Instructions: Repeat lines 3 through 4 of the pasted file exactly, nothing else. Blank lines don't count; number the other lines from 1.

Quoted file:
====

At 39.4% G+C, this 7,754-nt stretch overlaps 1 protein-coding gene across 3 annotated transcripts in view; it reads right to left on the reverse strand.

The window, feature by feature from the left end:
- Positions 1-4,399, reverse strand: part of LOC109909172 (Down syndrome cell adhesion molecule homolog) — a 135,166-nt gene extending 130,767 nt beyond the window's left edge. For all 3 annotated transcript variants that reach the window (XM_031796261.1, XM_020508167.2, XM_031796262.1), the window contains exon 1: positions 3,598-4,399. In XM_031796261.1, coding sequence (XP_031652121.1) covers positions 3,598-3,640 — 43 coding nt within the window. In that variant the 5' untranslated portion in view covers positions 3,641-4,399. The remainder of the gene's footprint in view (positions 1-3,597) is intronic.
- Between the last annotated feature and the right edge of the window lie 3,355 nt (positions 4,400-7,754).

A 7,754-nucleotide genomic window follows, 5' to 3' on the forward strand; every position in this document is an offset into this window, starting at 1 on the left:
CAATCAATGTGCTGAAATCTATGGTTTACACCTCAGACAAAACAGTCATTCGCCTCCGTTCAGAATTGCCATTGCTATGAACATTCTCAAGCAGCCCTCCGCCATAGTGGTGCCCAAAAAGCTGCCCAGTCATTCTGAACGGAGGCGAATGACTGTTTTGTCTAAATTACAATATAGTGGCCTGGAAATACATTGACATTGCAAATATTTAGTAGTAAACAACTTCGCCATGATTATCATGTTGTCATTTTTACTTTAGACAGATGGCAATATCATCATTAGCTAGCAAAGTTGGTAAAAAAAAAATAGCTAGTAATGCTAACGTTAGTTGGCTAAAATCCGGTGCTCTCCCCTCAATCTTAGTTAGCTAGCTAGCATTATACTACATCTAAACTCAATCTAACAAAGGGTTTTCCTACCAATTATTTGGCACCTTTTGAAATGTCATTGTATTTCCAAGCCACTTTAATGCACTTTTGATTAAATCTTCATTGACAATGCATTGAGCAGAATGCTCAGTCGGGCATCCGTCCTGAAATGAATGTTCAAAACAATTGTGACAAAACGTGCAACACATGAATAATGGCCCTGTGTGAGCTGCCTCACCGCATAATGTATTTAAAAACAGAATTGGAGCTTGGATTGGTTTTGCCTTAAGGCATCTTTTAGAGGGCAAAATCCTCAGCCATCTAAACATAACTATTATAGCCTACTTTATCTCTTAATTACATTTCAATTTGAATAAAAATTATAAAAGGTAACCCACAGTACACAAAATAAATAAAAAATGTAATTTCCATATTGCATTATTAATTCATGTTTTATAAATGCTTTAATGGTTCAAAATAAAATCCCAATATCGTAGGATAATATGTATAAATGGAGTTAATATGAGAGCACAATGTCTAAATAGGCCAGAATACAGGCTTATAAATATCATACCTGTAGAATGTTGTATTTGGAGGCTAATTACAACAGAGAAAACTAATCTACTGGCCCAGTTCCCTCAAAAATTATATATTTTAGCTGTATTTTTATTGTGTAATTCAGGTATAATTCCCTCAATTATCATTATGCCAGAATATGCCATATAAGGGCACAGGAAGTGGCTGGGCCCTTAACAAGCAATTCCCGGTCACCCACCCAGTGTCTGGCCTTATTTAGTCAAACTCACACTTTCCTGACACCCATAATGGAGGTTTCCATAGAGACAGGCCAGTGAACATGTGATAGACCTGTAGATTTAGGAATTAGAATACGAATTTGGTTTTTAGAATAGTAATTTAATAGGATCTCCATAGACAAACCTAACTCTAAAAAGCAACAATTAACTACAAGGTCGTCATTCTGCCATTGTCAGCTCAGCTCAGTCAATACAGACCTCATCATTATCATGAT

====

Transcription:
- Positions 1-4,399, reverse strand: part of LOC109909172 (Down syndrome cell adhesion molecule homolog) — a 135,166-nt gene extending 130,767 nt beyond the window's left edge. For all 3 annotated transcript variants that reach the window (XM_031796261.1, XM_020508167.2, XM_031796262.1), the window contains exon 1: positions 3,598-4,399. In XM_031796261.1, coding sequence (XP_031652121.1) covers positions 3,598-3,640 — 43 coding nt within the window. In that variant the 5' untranslated portion in view covers positions 3,641-4,399. The remainder of the gene's footprint in view (positions 1-3,597) is intronic.
- Between the last annotated feature and the right edge of the window lie 3,355 nt (positions 4,400-7,754).